By Mike Tenbusch | May 28, 2021
Just before the pandemic was declared last year in March, a team of students from University of Michigan’s campus chapter of International Samaritan served on our organization’s first service immersion trip to the garbage dump community of Kore in Ethiopia. Kore is where the trash of 7 million people living in the nation’s capital city is dumped every day. Our team was blessed on the trip by the friendship of four recyclers, who walked with us through the outskirts of the dump. They told us stories about their work and showing us with pride the mounds of plastic they had collected and bundled to sell.
When one of the U of M students asked how safe it was for girls working in the dump, all four men abruptly stopped smiling. It wasn’t safe at all, they said. One told a story about how a gang leader had recently terrorized a group of women in the dump, making them all lie face-down on the ground while he jabbed a sharpened stick into their legs to make a point about something he cared about. “It’s not safe here for women,” our guide concluded, as his friends looked down at the ground and shook their heads in agreement.
“Why didn’t those guys do something?” the students asked me on the van ride back to our home at the Jesuit residence in town. I didn’t have a good answer. I’ve confronted bullies a few times in my life, but I’ve been paralyzed by them at critical moments too—times I deeply regret to this day.
Worldwide, girls and women are paying the price for leaders’ refusal to act. Just this month, terrorists bombed a girls’ school in Afghanistan, killing 85, and the media’s attention span lasted one day. Across the world, in just the last 50 years, more girls and women were killed because of their gender than all the men in all the wars of the last century. In China alone, 39,000 baby girls die each year because they don’t receive the same medical care a son would receive, according to one study. Doctors in both India and China are not allowed to reveal the gender of the child in the womb because of how many girls would be aborted as a result. That’s to say nothing of the forced prostitution, sex-trafficking, and violent abuse suffered by millions of girls, particularly—but not exclusively–those in the dire poverty of developing nations. (These statistics are from Half the Sky: Turning Oppression Into Opportunities for Women Worldwide, a challenging and inspiring read.)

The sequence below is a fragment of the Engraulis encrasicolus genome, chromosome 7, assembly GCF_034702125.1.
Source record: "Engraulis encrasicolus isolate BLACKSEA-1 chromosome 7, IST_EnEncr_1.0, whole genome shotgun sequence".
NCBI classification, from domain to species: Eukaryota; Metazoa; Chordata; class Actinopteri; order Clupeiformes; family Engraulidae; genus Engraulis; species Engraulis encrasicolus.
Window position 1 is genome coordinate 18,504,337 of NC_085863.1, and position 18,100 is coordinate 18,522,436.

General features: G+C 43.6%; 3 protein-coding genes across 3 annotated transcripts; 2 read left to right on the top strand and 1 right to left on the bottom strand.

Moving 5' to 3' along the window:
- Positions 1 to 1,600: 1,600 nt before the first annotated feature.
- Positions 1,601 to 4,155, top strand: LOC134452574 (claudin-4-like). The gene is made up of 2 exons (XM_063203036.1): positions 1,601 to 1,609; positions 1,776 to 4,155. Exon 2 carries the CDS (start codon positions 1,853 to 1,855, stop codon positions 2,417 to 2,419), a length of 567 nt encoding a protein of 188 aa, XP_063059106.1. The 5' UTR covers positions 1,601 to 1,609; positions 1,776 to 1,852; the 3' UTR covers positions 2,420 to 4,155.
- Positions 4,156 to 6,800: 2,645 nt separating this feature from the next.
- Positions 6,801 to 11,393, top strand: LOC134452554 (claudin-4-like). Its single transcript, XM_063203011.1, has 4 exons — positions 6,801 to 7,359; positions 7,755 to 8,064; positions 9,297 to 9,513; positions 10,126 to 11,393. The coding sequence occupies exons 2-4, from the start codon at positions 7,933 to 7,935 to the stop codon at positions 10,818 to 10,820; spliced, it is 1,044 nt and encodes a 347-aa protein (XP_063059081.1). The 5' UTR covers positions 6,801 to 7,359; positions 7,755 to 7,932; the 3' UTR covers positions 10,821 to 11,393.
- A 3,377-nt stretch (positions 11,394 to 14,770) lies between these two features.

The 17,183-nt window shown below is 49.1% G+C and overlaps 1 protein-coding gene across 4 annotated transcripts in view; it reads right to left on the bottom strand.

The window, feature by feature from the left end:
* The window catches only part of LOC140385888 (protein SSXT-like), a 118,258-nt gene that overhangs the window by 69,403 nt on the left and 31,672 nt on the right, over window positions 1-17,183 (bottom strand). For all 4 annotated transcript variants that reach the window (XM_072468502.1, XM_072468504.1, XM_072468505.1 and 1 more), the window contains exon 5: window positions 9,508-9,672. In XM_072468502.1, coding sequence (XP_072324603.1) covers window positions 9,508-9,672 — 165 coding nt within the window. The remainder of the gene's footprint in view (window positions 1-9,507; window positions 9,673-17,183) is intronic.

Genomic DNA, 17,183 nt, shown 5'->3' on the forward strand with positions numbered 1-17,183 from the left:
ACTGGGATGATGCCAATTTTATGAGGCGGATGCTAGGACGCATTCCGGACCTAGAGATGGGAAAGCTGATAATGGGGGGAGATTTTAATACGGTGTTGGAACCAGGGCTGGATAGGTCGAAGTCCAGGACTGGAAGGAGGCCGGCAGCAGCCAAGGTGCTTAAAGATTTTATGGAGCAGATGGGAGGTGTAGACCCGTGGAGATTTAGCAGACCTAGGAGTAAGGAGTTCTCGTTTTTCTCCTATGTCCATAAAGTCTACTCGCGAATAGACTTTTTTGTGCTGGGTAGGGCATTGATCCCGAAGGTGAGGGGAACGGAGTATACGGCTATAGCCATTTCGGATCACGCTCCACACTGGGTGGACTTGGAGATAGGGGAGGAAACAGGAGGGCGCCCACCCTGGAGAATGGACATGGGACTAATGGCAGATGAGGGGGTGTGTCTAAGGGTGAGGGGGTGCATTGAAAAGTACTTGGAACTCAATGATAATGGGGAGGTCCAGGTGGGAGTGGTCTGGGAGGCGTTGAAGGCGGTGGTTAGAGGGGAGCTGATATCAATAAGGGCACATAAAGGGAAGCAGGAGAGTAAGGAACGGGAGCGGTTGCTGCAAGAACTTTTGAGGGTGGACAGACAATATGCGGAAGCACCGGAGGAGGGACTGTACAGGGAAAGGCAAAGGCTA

That is why my heart swelled with pride when I received an email recently from one of the U of M students on that trip who asked if she could work with our team in Ethiopia to research and implement ideas to make conditions safer for girls and women working in the dump. She had just finished the hardest year of her life completing pre-med studies through the pandemic, and wanted to find a way to help.
After hearing about the idea, more than 40 girls in our scholarship program in Ethiopia came forward to help. Their numbers are so strong because they are part of a Samaritan Girls Club, founded by one of our scholars last year, that meets every Wednesday to strengthen their bonds and collectively discuss the challenges they each face individually.
The Samaritan Girls Club was inspired by the power of their mothers who came together to learn to read and write after their children first received scholarships from International Samaritan seven years ago. Soon after that, their moms formed a co-op to raise 20 chickens and sell their eggs. Since then, they have raised and sold hundreds of chickens, dozens of goats and sheep, and thousands of eggs. They have built one community garden in the shadows of the dump and just began work on a second, producing fresh vegetables for their families in the midst of the pandemic.
More importantly, the resilience of these mothers has produced daughters who are not just graduating and finding work, they are using their education and networks to change the world. That gang leader and others like him better watch out. May their reality be changed and justice reign quickly, I pray.
The Samaritan Girls Club in Ethiopia celebrating Christmas together.
Bottom Row (left to right): Yanchialem, Samrawit, Bizunesh, Bethlehem, Hana Mekonnen
Second row (left to right): Feven, Fikerte, Rediet, Kalkidan, Loza, Azeb
Third row (left to right): Hana Tadege and Tigist
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